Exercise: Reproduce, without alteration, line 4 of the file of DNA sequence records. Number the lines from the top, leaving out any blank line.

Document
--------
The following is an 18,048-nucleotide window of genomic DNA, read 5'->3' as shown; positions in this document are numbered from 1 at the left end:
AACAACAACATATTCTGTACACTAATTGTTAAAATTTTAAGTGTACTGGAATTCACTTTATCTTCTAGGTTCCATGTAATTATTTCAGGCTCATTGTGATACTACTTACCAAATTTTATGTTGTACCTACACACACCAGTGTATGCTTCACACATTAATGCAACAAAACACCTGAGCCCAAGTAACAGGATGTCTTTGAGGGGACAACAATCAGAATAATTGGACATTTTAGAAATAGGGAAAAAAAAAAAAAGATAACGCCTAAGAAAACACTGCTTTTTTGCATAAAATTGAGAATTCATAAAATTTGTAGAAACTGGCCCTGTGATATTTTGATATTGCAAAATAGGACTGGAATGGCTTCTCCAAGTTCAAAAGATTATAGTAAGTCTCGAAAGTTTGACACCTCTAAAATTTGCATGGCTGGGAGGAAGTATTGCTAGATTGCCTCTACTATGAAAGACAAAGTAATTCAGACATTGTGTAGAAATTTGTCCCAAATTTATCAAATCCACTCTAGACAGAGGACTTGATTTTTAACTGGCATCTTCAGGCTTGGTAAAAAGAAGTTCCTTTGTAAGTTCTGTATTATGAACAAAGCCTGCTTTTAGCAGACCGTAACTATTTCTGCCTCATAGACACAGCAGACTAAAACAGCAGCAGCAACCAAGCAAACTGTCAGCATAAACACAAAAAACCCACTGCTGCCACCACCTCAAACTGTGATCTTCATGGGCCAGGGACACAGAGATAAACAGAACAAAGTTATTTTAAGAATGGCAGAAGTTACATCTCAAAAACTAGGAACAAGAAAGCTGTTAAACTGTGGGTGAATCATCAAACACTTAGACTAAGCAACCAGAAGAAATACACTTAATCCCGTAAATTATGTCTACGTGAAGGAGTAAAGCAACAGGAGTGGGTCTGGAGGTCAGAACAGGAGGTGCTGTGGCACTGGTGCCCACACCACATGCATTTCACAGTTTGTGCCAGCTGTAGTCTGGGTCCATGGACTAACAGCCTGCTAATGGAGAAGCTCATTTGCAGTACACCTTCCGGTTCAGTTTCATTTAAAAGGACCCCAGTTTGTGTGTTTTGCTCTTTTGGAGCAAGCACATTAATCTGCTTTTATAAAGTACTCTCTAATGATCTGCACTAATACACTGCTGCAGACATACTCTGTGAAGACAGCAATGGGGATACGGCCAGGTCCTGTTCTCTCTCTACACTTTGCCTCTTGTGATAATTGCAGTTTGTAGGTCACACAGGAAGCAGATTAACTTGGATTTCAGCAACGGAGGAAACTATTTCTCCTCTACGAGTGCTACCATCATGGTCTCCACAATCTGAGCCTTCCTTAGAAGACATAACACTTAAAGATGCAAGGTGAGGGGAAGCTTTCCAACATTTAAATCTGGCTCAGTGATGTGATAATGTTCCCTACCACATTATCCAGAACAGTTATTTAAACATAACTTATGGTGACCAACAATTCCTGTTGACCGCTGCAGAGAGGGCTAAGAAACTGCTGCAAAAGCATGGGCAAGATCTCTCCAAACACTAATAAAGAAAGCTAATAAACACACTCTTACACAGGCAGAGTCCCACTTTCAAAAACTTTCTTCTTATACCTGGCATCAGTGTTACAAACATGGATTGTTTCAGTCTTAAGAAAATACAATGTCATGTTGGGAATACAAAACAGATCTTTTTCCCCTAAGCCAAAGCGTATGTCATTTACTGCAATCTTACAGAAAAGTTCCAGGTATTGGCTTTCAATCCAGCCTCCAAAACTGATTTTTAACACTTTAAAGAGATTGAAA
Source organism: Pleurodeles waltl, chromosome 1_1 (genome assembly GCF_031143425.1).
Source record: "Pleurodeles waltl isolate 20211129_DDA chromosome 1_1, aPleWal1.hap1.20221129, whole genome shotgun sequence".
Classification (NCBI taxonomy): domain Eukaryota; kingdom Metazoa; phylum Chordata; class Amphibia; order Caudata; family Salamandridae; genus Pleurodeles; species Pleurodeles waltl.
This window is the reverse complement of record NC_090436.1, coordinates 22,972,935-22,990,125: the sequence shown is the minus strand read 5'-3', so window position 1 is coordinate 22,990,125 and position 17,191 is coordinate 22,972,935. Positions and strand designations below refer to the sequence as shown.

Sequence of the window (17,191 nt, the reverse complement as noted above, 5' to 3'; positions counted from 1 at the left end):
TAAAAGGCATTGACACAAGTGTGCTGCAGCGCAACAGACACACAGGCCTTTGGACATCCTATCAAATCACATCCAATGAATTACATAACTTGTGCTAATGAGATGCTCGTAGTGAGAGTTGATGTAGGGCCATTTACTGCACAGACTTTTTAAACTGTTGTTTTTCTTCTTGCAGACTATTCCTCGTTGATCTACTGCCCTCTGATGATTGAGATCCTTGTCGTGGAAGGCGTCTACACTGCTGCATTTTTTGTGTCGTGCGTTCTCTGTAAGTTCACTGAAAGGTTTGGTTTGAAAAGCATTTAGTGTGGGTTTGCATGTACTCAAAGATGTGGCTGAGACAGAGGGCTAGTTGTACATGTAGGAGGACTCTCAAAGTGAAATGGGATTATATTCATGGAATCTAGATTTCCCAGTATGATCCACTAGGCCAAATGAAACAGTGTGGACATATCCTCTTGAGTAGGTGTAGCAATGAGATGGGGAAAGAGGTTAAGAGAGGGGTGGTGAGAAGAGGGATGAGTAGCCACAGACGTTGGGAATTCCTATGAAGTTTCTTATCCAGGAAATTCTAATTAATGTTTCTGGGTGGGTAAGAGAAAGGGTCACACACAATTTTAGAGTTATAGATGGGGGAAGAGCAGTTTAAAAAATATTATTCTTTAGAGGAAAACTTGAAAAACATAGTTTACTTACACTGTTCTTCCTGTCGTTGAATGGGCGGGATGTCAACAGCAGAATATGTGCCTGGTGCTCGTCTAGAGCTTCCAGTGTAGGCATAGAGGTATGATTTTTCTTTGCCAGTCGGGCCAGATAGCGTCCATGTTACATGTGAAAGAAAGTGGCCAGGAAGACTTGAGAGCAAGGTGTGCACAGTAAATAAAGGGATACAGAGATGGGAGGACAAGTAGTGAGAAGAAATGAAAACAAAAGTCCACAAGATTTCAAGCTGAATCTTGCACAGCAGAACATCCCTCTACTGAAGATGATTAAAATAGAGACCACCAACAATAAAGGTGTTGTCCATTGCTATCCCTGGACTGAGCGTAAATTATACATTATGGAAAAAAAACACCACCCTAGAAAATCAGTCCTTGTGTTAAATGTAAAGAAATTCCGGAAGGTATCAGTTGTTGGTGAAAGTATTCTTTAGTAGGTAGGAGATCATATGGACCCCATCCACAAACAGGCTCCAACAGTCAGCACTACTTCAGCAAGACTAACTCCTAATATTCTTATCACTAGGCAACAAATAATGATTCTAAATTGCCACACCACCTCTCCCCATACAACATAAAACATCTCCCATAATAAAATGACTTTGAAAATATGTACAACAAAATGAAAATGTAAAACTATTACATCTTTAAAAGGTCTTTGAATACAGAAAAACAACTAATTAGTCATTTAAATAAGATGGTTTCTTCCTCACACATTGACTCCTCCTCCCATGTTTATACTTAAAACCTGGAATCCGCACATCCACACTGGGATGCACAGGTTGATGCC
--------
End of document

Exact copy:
Source record: "Pleurodeles waltl isolate 20211129_DDA chromosome 1_1, aPleWal1.hap1.20221129, whole genome shotgun sequence".